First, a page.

Water worries sugar workers


POSTED: Friday, October 09, 2009

Union employees at Hawaiian Commercial & Sugar Co., soon to be Hawaii's last sugar company, have formed a group to ensure water from the East and West Maui streams is available for irrigation.

Members of Hui o Ka'Ike held a news conference yesterday at HC&S seeking help to stop the state Commission on Water Resource Management from passing a recommendation that returns 50 percent of diverted water to the Waihee River and three streams.

Willie Kennison, Maui division director for the International Longshore and Warehouse Union, said the recommendation would set a precedent influencing East Maui's stream management.

Commissioners will hear final arguments on West Maui's stream use during a contested case hearing at 9 a.m. on Thursday at Iao Congregational Church. While public comments will not be allowed at the morning hearing, comments will be taken later that day at Paia Community Center during a 5 p.m. fact-finding meeting on water management of 19 streams in East Maui.

“;Our main concern is receiving a sufficient amount of water so that HC&S can remain a viable company,”; said Kelly Ruidas, a 12-year employee of HC&S. “;The economic impact would extend past HC&S' 800 employees to the many Maui businesses that rely on all of us for their survival.”;

;  HC&S union members and management are united in their efforts to stop Commissioner Lawrence Miike's recommendation from advancing, Kennison said. However, another group, Hui o Na Wai Eha, has been just as vigilant in its efforts to restore water to the mouth of the Waihee River and the Iao, Waiehu and Waikapu streams. Na Wai Eha means the four waters.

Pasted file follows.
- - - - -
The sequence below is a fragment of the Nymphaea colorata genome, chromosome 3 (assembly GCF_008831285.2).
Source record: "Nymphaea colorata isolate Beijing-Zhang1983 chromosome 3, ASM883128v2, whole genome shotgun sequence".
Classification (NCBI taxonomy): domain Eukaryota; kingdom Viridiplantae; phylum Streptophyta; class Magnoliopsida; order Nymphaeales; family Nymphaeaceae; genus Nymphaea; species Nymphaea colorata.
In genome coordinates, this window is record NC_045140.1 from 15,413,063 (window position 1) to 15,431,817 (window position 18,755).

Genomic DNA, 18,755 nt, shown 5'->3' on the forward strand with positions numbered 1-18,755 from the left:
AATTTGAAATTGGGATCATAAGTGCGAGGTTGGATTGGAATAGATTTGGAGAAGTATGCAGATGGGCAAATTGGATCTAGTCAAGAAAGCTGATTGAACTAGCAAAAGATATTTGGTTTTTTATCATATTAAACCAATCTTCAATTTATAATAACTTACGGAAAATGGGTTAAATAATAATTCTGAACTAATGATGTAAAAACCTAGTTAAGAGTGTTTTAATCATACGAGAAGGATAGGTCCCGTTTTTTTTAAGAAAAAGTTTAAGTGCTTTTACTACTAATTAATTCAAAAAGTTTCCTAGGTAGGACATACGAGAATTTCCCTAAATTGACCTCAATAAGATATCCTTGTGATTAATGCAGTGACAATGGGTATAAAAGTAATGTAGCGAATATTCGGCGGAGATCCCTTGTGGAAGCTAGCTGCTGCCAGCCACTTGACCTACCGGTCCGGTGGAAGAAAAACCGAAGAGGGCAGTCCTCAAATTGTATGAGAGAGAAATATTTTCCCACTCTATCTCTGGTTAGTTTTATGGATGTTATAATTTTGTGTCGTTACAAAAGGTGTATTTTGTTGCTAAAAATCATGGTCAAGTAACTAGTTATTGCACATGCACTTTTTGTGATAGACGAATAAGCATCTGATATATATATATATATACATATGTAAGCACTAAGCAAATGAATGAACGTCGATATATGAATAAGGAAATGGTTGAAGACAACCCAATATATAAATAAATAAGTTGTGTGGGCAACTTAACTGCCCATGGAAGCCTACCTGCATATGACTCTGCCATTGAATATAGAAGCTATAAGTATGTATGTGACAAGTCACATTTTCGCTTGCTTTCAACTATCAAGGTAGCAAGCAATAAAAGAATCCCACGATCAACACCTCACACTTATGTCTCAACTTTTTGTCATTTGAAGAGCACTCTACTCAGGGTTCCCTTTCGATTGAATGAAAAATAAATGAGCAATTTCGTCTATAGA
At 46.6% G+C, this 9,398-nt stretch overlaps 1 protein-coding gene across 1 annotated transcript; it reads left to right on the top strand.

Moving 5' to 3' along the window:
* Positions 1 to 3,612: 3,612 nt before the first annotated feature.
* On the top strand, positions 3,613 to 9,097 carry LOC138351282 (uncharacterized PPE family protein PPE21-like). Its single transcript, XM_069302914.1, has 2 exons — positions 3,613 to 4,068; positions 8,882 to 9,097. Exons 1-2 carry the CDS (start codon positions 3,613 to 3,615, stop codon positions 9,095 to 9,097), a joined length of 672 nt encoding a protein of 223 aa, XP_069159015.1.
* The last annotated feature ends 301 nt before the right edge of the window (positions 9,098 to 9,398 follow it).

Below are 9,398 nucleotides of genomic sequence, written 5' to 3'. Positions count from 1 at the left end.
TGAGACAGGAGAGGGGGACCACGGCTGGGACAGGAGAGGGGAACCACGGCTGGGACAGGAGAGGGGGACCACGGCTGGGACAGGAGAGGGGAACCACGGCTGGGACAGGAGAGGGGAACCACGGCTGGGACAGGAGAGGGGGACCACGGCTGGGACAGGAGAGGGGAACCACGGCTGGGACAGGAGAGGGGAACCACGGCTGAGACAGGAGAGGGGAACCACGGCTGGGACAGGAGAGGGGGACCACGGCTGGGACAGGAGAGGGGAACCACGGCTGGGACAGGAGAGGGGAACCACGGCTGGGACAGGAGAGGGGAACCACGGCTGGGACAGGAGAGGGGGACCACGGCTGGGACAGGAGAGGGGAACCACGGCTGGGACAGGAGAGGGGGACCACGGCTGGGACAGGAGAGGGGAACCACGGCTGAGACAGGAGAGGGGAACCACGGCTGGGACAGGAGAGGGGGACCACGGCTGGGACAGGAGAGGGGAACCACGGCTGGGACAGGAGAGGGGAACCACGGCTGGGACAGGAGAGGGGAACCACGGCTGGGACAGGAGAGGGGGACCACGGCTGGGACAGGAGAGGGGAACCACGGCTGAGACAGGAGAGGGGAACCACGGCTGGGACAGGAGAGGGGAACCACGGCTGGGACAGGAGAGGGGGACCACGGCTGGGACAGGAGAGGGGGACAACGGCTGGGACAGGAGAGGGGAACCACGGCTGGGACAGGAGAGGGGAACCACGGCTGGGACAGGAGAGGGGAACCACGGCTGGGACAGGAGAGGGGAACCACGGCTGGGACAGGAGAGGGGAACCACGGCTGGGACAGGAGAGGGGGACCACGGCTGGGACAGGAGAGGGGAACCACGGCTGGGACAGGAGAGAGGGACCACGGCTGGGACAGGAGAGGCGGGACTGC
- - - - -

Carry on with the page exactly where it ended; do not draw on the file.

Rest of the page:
The environmentalists, taro farmers and residents who make up Hui o Na Wai Eha say that dry streams disturb the region's natural environment, impede farming and harm nearby wildlife. Earthjustice filed a 2004 petition to force major water users like HC&S and the Wailuku Water Co. to restore the streams.

About 100 supporters marched last Friday to draw attention to the upcoming case, said Earthjustice attorney Isaac Moriwake.

“;This will determine Maui's water future for decades to come,”; he said. Off-stream diverters have a responsibility to steward resources, he said.

Allen Doane, chief executive officer of Alexander & Baldwin, of which HC&S is a division, said earlier that the company is striving to improve its subsidiary's performance and expects to decide HC&S' future by year's end. A lot will ride on water supply, Kennison said.

“;They can't continue to operate if they don't divert the water because there simply isn't enough rainfall,”; he said.

Moriwake countered that HC&S and the Wailuku Water Co. have alternatives, such as pumping nonpotable wells, that avoid stream diversion. “;The big diverters take everything and leave the public with a trickle,”; he said.